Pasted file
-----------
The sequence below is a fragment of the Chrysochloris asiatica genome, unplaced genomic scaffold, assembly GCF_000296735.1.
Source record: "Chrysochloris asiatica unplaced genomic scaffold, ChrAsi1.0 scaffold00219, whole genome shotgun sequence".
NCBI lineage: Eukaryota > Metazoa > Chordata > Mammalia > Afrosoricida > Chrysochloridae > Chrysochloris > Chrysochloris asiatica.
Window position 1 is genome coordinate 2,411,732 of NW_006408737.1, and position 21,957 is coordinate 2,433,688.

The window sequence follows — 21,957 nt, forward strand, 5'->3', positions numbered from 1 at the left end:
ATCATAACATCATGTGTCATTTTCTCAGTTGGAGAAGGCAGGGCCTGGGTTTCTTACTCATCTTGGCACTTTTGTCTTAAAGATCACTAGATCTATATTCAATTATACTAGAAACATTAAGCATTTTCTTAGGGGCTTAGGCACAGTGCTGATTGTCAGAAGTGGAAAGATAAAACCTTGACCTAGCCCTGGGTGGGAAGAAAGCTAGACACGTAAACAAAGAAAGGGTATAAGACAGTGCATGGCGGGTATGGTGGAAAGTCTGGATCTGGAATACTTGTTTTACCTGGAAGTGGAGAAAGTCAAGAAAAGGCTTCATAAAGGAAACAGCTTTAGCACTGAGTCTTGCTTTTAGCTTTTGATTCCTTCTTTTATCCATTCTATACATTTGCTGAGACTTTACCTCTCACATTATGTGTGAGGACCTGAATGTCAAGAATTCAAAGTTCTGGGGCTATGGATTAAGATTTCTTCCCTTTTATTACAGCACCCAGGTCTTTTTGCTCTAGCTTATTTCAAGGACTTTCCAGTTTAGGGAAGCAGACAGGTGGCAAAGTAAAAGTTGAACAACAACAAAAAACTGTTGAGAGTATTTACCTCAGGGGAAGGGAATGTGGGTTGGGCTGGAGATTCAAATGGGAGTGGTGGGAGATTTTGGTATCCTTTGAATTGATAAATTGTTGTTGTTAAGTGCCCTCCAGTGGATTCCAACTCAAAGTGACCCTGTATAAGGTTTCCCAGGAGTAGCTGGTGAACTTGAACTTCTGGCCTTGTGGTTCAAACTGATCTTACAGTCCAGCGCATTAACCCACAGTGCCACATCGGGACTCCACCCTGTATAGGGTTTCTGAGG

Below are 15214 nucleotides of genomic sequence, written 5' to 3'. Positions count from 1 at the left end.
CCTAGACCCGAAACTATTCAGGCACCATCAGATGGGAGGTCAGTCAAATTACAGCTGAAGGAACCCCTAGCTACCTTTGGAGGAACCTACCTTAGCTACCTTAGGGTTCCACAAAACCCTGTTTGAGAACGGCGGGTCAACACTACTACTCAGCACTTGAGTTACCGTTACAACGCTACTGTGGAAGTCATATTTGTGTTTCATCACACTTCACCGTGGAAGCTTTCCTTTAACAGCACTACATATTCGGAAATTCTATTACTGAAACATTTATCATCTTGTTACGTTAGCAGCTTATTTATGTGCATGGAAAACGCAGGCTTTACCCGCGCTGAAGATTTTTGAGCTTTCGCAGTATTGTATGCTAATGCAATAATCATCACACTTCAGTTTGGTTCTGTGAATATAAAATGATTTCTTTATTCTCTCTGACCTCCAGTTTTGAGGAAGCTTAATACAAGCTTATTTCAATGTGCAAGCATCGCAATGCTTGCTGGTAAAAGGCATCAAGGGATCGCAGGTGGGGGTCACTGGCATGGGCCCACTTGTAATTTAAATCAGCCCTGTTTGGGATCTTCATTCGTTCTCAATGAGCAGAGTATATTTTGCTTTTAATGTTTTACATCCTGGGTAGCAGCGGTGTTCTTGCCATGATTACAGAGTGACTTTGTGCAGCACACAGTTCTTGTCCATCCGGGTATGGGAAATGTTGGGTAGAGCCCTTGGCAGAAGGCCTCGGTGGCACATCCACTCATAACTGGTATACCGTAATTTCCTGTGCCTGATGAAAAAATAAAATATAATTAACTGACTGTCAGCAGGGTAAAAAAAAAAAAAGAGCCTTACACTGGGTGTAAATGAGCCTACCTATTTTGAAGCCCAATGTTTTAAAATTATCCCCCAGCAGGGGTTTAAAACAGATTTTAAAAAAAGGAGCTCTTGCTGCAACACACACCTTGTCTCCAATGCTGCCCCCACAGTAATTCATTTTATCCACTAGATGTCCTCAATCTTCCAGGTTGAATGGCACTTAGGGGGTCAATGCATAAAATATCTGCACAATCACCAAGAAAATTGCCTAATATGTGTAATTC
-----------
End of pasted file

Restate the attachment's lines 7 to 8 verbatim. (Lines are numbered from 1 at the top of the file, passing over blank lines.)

Below are 15214 nucleotides of genomic sequence, written 5' to 3'. Positions count from 1 at the left end.
CCTAGACCCGAAACTATTCAGGCACCATCAGATGGGAGGTCAGTCAAATTACAGCTGAAGGAACCCCTAGCTACCTTTGGAGGAACCTACCTTAGCTACCTTAGGGTTCCACAAAACCCTGTTTGAGAACGGCGGGTCAACACTACTACTCAGCACTTGAGTTACCGTTACAACGCTACTGTGGAAGTCATATTTGTGTTTCATCACACTTCACCGTGGAAGCTTTCCTTTAACAGCACTACATATTCGGAAATTCTATTACTGAAACATTTATCATCTTGTTACGTTAGCAGCTTATTTATGTGCATGGAAAACGCAGGCTTTACCCGCGCTGAAGATTTTTGAGCTTTCGCAGTATTGTATGCTAATGCAATAATCATCACACTTCAGTTTGGTTCTGTGAATATAAAATGATTTCTTTATTCTCTCTGACCTCCAGTTTTGAGGAAGCTTAATACAAGCTTATTTCAATGTGCAAGCATCGCAATGCTTGCTGGTAAAAGGCATCAAGGGATCGCAGGTGGGGGTCACTGGCATGGGCCCACTTGTAATTTAAATCAGCCCTGTTTGGGATCTTCATTCGTTCTCAATGAGCAGAGTATATTTTGCTTTTAATGTTTTACATCCTGGGTAGCAGCGGTGTTCTTGCCATGATTACAGAGTGACTTTGTGCAGCACACAGTTCTTGTCCATCCGGGTATGGGAAATGTTGGGTAGAGCCCTTGGCAGAAGGCCTCGGTGGCACATCCACTCATAACTGGTATACCGTAATTTCCTGTGCCTGATGAAAAAATAAAATATAATTAACTGACTGTCAGCAGGGTAAAAAAAAAAAAAGAGCCTTACACTGGGTGTAAATGAGCCTACCTATTTTGAAGCCCAATGTTTTAAAATTATCCCCCAGCAGGGGTTTAAAACAGATTTTAAAAAAAGGAGCTCTTGCTGCAACACACACCTTGTCTCCAATGCTGCCCCCACAGTAATTCATTTTATCCACTAGATGTCCTCAATCTTCCAGGTTGAATGGCACTTAGGGGGTCAATGCATAAAATATCTGCACAATCACCAAGAAAATTGCCTAATATGTGTAATTC